The Gayer-Anderson Museum takes its name from the Major Englishman, who lived in Cairo in 1935-1942 with the special permission of the Egyptian government. The museum consists of two residential buildings with a gallery connecting them, and the Englishman, who served as a military doctor, promised to restore and completely restore the interiors of this complex.
The promise was fulfilled at the highest level – electricity, water, fountains, sidewalks – absolutely everything was restored. In gratitude, Gayer-Anderson, as an orientalist, was allowed to live in the restored house. In 1942, an Englishman left Egypt due to illness, died in England in 1945, and left the house, along with furniture and a personal collection of art, to the Egyptian government. For such a generous gift, King Farouk granted Gayer-Anderson the title of Pasha.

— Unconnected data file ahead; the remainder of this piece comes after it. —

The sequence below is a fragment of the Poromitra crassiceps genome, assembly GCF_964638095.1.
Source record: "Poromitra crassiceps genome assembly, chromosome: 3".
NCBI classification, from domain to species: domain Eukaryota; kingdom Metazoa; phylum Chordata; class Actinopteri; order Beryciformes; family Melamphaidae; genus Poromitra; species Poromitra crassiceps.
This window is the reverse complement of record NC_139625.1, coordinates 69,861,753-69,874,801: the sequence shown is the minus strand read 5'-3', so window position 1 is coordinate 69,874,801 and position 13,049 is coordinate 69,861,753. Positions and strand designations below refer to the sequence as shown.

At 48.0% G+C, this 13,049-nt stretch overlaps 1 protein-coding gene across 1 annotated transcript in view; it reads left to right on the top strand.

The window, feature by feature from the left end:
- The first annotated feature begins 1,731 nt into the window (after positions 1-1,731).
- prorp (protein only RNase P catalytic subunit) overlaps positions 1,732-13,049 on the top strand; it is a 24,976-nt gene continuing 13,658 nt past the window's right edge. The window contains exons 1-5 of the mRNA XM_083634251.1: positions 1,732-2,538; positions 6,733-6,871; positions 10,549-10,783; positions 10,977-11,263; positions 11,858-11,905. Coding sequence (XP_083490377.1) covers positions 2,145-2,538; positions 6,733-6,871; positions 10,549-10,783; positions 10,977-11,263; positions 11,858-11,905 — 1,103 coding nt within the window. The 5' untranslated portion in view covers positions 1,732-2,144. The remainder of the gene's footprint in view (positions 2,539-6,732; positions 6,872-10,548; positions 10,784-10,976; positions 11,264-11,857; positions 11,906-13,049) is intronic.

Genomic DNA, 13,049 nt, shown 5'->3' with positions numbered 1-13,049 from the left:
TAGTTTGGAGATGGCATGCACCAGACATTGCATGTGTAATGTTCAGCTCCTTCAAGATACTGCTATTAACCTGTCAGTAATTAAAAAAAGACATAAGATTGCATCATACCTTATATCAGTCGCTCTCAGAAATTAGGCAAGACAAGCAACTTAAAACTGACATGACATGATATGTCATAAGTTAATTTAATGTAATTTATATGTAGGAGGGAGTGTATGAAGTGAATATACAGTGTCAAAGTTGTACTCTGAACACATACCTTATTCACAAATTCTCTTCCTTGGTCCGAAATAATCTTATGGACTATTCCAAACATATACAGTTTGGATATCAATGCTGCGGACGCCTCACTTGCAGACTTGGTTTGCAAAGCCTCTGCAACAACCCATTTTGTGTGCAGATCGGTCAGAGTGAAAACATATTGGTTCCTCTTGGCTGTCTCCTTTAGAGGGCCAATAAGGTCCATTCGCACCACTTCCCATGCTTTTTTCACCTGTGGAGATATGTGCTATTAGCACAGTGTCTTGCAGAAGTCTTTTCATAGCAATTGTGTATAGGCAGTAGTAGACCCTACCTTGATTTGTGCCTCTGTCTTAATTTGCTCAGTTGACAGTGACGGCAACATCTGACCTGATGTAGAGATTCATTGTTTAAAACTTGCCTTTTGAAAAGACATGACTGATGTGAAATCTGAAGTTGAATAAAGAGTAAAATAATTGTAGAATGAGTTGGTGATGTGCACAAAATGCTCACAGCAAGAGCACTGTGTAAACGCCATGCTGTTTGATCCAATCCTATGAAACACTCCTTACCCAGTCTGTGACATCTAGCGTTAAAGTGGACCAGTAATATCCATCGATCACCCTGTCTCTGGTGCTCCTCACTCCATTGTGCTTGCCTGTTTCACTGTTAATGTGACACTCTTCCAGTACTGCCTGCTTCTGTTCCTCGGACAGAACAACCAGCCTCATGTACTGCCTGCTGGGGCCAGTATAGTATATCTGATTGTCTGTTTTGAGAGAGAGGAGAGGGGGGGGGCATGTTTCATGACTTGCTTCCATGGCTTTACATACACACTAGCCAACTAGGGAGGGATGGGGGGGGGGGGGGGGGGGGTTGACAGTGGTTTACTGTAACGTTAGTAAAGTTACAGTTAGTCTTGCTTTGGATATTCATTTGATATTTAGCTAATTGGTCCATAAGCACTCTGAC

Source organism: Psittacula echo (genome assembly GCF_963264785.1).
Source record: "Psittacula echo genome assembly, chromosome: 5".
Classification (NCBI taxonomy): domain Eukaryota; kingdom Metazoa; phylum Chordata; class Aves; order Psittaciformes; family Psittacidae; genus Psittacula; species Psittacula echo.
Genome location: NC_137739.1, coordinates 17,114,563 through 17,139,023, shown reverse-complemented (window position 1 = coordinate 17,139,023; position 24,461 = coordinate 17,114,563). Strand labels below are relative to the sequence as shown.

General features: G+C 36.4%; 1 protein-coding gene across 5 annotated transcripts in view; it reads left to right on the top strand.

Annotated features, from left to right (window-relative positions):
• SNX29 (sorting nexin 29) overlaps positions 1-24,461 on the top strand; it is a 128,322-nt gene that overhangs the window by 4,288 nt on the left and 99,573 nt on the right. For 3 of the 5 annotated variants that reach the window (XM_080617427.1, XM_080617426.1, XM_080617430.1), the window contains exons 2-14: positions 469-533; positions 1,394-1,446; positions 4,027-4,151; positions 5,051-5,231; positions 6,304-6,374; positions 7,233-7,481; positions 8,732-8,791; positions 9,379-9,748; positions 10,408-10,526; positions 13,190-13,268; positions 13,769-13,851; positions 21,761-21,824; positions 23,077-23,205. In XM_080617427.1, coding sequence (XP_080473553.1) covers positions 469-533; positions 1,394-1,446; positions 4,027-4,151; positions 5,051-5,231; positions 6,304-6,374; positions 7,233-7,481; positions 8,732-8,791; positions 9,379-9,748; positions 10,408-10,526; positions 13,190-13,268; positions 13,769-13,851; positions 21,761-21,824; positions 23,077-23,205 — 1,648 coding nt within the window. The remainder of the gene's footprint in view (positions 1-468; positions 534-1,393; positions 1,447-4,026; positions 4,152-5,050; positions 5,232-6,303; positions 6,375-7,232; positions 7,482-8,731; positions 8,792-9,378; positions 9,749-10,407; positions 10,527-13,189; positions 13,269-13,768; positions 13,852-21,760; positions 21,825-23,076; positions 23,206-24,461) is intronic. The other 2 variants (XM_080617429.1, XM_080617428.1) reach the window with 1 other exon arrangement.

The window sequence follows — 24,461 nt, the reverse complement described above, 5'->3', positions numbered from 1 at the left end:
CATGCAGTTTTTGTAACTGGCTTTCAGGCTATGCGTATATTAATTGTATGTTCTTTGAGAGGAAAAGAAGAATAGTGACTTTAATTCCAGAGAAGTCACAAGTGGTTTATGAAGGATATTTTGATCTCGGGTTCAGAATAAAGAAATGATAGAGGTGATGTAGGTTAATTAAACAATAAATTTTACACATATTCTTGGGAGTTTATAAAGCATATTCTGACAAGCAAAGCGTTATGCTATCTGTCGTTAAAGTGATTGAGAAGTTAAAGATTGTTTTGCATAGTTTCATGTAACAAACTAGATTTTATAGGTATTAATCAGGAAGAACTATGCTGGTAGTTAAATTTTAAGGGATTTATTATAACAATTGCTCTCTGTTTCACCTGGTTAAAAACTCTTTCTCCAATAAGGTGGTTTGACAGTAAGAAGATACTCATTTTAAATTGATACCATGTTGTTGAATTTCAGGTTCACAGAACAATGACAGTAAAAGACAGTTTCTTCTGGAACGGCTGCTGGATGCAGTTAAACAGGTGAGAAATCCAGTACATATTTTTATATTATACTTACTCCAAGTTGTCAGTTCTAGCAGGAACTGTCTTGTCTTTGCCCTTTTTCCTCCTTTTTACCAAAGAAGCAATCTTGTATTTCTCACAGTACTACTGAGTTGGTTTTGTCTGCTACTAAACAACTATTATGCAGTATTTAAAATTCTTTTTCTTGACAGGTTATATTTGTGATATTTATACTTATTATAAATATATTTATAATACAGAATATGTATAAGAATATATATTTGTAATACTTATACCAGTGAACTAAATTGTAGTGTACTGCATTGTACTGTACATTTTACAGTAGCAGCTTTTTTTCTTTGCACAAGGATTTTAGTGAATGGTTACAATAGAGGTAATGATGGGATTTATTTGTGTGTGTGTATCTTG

While the restoration of the future museum lasted, the Englishman collected and recorded the local legends of this complex. Among them: Noah Kovcher stopped after the flood not on Mount Ararat, but somewhere near the complex; Moses received instructions from the Most High at this place; Sheikh Garun al-Husseini was buried at one of the corners of the complex and even blinded 3 men who tried to rob the house. All myths were subsequently published in a separate edition.